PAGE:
A strong philanthropic framework is still needed

For high net worth individuals considering this approach to philanthropy, however, good advice is essential and the considerations are very different to those of traditional philanthropy. There are a host of small organisations desperate for help, but choosing which ones to become involved with should be a measured process; due diligence is vital. Fresh judgments must be made about how much the high net worth individual can give, of both time and money, every time they move on to a new project.

Some advisors report that their clients want to avoid publicity, becoming involved for the sense of social engagement alone. Others are happy to use their own reputations to bolster the projects they are backing. Whatever approach is adopted, it needs to be carefully managed; the explosion in social media means little stays private for long and it is harder to maintain a controlled, uniform message about projects.

Younger clients still need their advisors to provide traditional services, such as due diligence and the drawing up of contracts, and they also need judgment and another pair of eyes. All parties need to work together to assess and decide which roles are best suited to the individual diving into a role at a charity: spearheading fundraising for a specific short term project, for instance, such as new facilities, or using the individual’s reputation to bolster the cause’s profile during lobbying.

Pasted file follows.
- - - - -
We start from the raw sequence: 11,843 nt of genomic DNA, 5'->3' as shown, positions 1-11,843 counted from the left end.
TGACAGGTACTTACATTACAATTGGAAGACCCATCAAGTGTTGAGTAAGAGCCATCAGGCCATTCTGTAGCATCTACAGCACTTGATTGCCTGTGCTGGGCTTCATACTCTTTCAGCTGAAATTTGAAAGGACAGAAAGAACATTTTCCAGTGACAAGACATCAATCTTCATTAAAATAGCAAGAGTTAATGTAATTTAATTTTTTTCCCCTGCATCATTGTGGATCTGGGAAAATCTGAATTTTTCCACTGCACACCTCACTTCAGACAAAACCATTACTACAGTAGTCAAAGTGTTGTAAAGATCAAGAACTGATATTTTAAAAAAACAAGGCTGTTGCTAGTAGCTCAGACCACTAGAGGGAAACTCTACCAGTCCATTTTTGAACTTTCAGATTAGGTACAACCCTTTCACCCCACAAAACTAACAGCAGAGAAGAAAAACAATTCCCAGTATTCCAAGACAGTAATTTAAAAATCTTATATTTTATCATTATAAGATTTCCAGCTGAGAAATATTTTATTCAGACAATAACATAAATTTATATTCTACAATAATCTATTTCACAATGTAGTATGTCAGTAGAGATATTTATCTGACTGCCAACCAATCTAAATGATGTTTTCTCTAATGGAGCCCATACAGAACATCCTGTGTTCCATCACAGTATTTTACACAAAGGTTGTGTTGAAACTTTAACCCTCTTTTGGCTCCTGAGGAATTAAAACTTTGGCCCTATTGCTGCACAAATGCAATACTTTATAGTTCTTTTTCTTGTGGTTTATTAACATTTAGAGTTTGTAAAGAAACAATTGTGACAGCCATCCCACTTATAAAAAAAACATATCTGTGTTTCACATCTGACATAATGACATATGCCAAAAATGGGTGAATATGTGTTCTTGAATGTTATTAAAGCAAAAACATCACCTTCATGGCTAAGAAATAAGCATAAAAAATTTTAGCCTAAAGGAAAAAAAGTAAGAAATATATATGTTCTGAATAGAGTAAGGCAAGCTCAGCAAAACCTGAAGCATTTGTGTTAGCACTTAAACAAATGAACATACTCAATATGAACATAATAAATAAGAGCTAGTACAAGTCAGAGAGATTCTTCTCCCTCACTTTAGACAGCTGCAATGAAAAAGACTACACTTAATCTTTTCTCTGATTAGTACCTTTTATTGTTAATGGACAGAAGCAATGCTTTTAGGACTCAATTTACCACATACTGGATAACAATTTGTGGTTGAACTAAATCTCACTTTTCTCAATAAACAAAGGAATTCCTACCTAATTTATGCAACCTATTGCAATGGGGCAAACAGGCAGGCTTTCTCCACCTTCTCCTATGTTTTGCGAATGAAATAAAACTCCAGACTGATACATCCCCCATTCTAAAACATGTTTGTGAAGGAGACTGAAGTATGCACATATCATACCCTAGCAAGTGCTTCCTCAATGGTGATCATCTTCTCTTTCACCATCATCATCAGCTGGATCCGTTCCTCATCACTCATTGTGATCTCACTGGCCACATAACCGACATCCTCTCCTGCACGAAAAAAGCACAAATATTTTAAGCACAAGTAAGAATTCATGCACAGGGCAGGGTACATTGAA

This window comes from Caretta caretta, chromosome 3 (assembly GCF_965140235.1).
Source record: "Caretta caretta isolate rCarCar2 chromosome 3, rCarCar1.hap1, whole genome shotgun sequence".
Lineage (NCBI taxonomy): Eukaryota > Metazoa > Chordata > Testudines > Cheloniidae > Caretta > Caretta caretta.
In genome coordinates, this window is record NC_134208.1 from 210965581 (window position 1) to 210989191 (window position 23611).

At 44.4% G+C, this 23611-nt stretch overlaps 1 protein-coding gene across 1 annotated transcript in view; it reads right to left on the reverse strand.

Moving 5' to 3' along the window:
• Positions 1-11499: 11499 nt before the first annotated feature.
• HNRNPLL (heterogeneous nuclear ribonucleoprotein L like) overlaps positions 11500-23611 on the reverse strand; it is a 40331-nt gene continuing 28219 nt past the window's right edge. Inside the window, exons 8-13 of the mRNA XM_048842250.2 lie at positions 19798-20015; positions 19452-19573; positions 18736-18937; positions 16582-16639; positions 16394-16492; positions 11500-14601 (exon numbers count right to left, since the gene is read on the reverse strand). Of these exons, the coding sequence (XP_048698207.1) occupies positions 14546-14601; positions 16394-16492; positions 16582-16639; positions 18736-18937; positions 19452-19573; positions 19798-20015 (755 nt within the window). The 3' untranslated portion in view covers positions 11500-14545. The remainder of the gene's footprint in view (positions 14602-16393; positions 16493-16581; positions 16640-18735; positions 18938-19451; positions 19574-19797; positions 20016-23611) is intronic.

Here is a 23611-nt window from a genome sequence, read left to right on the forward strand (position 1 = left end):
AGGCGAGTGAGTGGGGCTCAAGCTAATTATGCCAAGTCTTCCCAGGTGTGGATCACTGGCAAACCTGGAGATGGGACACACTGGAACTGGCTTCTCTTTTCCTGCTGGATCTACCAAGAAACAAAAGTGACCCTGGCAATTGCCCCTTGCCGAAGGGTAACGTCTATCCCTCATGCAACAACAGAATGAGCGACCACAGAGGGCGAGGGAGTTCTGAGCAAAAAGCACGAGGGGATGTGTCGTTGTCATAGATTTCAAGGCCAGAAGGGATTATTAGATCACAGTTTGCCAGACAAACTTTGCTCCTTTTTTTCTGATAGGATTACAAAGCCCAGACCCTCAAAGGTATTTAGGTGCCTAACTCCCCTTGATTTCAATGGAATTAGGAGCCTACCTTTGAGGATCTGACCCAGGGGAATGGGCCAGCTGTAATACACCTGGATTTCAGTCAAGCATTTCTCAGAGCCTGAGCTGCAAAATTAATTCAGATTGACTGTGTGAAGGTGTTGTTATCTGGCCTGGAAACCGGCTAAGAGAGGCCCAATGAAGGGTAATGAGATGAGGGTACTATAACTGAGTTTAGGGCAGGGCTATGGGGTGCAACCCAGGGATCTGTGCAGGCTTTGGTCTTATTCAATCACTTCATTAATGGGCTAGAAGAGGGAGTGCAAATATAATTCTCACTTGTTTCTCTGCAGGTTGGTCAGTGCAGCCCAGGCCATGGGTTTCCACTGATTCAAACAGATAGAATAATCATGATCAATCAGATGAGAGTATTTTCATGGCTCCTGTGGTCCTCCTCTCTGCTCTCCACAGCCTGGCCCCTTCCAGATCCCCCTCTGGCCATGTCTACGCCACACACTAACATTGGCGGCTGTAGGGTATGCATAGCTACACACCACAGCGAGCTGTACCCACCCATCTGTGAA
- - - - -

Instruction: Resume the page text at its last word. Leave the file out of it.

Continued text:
Expectations of what is practically achievable – and feasible – need to be managed: how much time and money will the charity expect and is the individual prepared to give? Does the charity fully appreciate the philanthropist is looking to be involved temporarily rather than provide life-long patronage?

As younger family members look to take a more hands-on approach they are well advised to consider the impact of their involvement on their private lives and reputation. Framing their relationship with a cause or an organisation, whether as a volunteer, champion, trustee, patron or donor, is critical to get right at the outset. Donations and the amount given in particular can have a distorting effect on how individuals are perceived, both within the charity, the sector and more widely. Social media, similarly cuts across different parts of life, and how recipient organisations may use the client's information needs to be considered. Simple legal structuring, combined with a clear human approach can head many of these potential pitfalls off before they arise.

Over the next few years this new way of donating could make a significant impact as a wider range of projects and organisations benefit. But while the methods may be different, a strong framework and approach are arguably more important than ever as families – whatever the generation – need to ensure wealth and reputation are protected as well as their philanthropic objectives met.